You’ll only need to worry about this if the home you’re purchasing is in an area that is prone to flooding. We’re not just talking about houses on the water, here. In fact, some waterfront houses aren’t in flood hazard zones! Here are two examples that could place your new house in a flood hazard zone:
- A creek runs behind your home, and it floods during heavy rains or spring thaws.
- Your home – or one nearby – has a drainage area that could cause flooding for surrounding homes.
Flood areas throughout the country are managed and determined by the Federal Emergency Management Association, or FEMA. You probably know FEMA as the government agency that comes out to help citizens following flooding or other severe weather.
FEMA also sends representatives out annually to determine which areas of the country are in flood zones and what the flood hazard level is. Your home could be in an area that is not prone to flooding, or it could be in an area susceptible to 500-year flooding or 100-year flooding, for example. The different levels of flooding affect the requirements for your specific flood insurance.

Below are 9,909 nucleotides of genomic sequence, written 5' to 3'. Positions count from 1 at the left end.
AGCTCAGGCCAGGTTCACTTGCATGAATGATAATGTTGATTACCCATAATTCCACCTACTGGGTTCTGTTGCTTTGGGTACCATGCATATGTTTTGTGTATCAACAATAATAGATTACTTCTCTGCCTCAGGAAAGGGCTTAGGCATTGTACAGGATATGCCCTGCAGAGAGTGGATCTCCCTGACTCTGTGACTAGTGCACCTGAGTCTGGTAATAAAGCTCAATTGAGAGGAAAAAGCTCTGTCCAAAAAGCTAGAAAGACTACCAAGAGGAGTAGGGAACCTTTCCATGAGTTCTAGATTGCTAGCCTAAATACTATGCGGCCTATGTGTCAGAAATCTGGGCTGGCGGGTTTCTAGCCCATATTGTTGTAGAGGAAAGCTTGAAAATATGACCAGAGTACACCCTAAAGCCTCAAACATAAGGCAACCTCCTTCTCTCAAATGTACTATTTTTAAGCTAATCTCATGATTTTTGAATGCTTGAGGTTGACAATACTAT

Why does this matter to you when you go to closing? It goes back to your lender and the risk they are taking by loaning you the large sum of money you need to buy your house. The lender always wants to make sure the loan is secure, so they want you to have insurance that will protect the property if the home ever floods and gets damaged severely. Remember, if you fail to make payments on your house, it becomes the bank’s property. The lender will require you to carry flood insurance to cover any potential for loss because of a flood. How much your flood insurance will cost depends on the property and the flood zone in which it is located.